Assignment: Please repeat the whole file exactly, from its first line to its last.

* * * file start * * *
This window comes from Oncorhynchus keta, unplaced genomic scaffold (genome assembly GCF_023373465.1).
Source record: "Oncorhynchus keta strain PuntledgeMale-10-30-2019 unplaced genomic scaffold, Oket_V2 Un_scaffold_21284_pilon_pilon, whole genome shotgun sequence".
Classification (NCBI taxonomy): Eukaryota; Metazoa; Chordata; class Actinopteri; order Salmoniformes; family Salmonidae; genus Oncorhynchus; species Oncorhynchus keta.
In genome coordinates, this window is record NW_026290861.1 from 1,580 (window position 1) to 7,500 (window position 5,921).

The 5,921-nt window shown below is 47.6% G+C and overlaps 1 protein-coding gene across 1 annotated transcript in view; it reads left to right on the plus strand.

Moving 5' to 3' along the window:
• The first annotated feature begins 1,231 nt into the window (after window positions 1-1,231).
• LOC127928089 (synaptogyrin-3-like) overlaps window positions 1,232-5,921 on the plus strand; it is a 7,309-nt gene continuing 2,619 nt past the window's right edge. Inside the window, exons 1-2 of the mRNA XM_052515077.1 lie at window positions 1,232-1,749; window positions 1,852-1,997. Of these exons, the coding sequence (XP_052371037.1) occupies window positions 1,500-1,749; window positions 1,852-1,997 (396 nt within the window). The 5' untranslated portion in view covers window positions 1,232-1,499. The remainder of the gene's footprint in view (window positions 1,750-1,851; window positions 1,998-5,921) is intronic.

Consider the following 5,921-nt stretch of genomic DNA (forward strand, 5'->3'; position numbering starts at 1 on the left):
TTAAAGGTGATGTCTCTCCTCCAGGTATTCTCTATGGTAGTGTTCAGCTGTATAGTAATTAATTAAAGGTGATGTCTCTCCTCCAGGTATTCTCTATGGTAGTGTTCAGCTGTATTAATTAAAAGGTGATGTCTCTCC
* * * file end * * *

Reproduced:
This window comes from Oncorhynchus keta, unplaced genomic scaffold (genome assembly GCF_023373465.1).
Source record: "Oncorhynchus keta strain PuntledgeMale-10-30-2019 unplaced genomic scaffold, Oket_V2 Un_scaffold_21284_pilon_pilon, whole genome shotgun sequence".
Classification (NCBI taxonomy): Eukaryota; Metazoa; Chordata; class Actinopteri; order Salmoniformes; family Salmonidae; genus Oncorhynchus; species Oncorhynchus keta.
In genome coordinates, this window is record NW_026290861.1 from 1,580 (window position 1) to 7,500 (window position 5,921).

The 5,921-nt window shown below is 47.6% G+C and overlaps 1 protein-coding gene across 1 annotated transcript in view; it reads left to right on the plus strand.

Moving 5' to 3' along the window:
• The first annotated feature begins 1,231 nt into the window (after window positions 1-1,231).
• LOC127928089 (synaptogyrin-3-like) overlaps window positions 1,232-5,921 on the plus strand; it is a 7,309-nt gene continuing 2,619 nt past the window's right edge. Inside the window, exons 1-2 of the mRNA XM_052515077.1 lie at window positions 1,232-1,749; window positions 1,852-1,997. Of these exons, the coding sequence (XP_052371037.1) occupies window positions 1,500-1,749; window positions 1,852-1,997 (396 nt within the window). The 5' untranslated portion in view covers window positions 1,232-1,499. The remainder of the gene's footprint in view (window positions 1,750-1,851; window positions 1,998-5,921) is intronic.

Consider the following 5,921-nt stretch of genomic DNA (forward strand, 5'->3'; position numbering starts at 1 on the left):
TTAAAGGTGATGTCTCTCCTCCAGGTATTCTCTATGGTAGTGTTCAGCTGTATAGTAATTAATTAAAGGTGATGTCTCTCCTCCAGGTATTCTCTATGGTAGTGTTCAGCTGTATTAATTAAAAGGTGATGTCTCTCC